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Comment On the other hand... (Score 4, Insightful) 194

...I wonder how many billions of dollars excessive copyright terms have cost the U.S. citizenry directly. Half the Beatles are dead, for crying out loud, and it's been almost 50 years since their last album was released. There's no way copyright can encourage them to record another album.

Comment Re:Oh yeah (Score 1) 109

It'd take a team, not only of software developers, but also mechanical engineers and others that would represent the target audience. Part of the problem with so much open-source stuff is that it often doesn't address the needs of many of its potential users, in large part because either those users' feedback is not solicited, or is dismissed out of hand. A package you write might scratch your particular itch, but it also has to scratch the itch of a lot of other people if it's to be widely successful. Software devs are often notoriously susceptible to the Dunning-Kruger effect and unwilling to accept constructive criticism.

Add technical writers to that team too - a professional's time usually has a substantial dollar value attached to it, and a package isn't going to see a lot of use if the lack of documentation ends up costing more time for them than using a well-documented commercial product of at least equal functionality. This also extends to making the package easy to install/remove - it may be trivial for a lot of us, but a lot more of the professional types aren't going to do well with a "configure/make/make install" process.

Comment Re:damages calculated? (Score 1) 104

im curious why they owe $20 million on a product which is given away for free?

Because damages are calculated using lost profits or at the very least a reasonable royalty for the use of the patent. Patents cover "making, using, or selling", so the patented invention doesn't have to be sold for there to be infringement and damages owed. Given the number of Chrome downloads, $20 million really isn't a lot of money. I'm not saying I agree that the patents in question should be held valid, just pointing out that no money has to change hands for there to be an infringement.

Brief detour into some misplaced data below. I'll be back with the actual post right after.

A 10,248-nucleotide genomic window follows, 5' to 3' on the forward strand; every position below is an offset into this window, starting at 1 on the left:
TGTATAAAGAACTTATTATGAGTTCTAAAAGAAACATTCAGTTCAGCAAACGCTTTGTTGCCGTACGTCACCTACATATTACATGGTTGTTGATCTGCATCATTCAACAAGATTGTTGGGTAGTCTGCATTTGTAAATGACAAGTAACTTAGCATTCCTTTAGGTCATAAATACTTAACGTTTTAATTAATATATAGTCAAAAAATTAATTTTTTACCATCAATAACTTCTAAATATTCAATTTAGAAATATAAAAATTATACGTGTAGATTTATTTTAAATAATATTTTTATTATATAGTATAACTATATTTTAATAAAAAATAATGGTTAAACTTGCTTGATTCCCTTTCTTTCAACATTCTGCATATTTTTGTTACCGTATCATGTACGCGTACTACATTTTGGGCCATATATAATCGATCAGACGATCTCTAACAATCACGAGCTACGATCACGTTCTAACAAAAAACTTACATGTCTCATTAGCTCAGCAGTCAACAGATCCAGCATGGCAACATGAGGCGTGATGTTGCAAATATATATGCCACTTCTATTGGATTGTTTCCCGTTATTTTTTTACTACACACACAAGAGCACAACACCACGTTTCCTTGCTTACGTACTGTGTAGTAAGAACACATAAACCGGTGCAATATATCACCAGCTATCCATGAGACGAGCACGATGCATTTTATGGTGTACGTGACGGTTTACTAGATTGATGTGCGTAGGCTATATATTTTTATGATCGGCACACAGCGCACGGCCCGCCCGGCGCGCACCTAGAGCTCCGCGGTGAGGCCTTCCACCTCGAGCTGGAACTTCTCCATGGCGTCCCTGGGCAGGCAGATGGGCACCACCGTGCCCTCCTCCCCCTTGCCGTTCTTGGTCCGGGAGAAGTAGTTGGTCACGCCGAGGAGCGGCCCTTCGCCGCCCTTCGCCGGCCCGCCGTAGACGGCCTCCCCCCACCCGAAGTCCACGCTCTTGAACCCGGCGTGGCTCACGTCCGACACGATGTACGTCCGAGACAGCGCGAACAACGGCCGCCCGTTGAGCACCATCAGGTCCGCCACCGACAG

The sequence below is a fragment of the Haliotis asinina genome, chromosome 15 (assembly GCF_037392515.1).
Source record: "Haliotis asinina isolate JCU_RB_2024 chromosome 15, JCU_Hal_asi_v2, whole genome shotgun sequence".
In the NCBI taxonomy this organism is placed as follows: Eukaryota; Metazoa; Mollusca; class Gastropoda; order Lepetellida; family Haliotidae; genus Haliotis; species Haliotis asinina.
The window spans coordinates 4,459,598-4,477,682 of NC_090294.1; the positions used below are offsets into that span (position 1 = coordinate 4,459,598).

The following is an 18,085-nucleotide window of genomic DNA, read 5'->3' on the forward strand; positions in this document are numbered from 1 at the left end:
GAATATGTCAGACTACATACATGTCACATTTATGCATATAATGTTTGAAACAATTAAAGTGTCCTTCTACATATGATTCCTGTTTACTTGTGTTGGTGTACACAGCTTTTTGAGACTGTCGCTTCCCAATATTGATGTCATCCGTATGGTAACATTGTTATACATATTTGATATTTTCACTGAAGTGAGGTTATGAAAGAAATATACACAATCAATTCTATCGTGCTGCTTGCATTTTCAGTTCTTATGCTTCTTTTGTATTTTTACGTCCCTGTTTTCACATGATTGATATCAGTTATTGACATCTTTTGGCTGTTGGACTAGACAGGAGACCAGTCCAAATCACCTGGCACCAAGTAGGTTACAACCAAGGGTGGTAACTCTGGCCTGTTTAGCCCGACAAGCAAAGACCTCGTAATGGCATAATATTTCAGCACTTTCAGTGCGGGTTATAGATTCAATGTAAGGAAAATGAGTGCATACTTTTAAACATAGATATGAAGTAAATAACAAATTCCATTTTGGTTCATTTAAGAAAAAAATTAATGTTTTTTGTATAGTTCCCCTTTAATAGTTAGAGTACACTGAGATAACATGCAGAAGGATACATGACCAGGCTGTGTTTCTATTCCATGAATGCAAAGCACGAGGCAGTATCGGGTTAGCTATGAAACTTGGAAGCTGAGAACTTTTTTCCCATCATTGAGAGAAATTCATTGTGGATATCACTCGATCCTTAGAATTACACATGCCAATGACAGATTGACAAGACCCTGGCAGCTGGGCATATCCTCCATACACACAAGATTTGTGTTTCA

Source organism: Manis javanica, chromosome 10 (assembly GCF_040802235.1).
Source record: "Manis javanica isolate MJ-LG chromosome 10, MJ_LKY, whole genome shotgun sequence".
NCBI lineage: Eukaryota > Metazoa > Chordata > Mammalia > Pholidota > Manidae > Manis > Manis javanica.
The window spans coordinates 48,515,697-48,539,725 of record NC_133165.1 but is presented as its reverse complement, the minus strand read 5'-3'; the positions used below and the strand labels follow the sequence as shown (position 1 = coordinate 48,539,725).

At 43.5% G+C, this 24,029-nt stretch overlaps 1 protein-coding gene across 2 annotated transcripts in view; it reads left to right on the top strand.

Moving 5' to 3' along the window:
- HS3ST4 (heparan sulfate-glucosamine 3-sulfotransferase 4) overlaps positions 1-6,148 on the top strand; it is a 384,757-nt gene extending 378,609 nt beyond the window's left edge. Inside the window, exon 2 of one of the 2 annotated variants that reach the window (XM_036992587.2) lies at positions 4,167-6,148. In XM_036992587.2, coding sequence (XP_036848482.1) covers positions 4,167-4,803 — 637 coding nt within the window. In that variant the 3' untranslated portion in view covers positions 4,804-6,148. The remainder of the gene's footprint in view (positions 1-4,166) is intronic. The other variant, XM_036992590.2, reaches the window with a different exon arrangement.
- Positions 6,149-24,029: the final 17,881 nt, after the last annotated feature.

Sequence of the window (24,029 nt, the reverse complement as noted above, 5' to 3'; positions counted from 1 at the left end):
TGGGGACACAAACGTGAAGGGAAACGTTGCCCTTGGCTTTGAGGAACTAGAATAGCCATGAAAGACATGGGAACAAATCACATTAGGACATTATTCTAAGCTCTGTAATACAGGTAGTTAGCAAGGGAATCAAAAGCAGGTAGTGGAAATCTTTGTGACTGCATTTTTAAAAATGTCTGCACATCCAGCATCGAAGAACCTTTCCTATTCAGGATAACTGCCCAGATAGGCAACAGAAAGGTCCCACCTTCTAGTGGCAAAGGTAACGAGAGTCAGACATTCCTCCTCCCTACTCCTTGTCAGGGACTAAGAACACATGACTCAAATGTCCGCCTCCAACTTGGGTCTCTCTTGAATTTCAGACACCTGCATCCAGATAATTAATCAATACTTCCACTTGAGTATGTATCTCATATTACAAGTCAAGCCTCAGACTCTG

Comment Re:I thought not all US carriers use LTE (Score 2) 105

Them's weasel words - it's not covering where the customers are, it's also covering where they aren't, like on a rural highway.

For sure, and it doesn't even have to be a rural highway. I have T-Mo, and I call my wife every day on the way home from work along U.S. 1 on the east coast of Florida, one of the busiest highways in the state. I get calls dropped 100% of the time - always at least once in a particular location, and often 2-3 times.

Comment Re:Today Marks 50th Anniversary of Fatal Apollo 1 (Score 5, Informative) 87

Continuing this sad tale, we saw the loss of a launch because of faulty O-ring design caused by small, but significant, warpage from the weight of the vehicle resting on its side during the O-ring installation.

That's not what caused the O-ring failure, and the vehicle was attached vertically in the VAB, well after the SRBs were fully assembled and mated to the tank. The temperature at launch was below freezing, and about 25 degrees lower than any previous launch. The O-rings lost most of their flexibility due to the cold and failed to seal the joint as a result.

And then, there was the loss during re-entry from another vehicle because of icing issues - even though NASA had a waiver to continue using freon for de-icing which would have eliminated this problem, but changed to a different, less effective, but MORE Politically Correct compound. Granted, the actual icing issue didn't cause the loss, but the ice build-up and the impact of the ice-chunk DID result in another senseless, tragic loss.

The Columbia accident wasn't caused by ice either - it was a block of insulating foam that broke off from the tank and struck the orbiter. Very little ice ever formed on the external tank due to the insulation.

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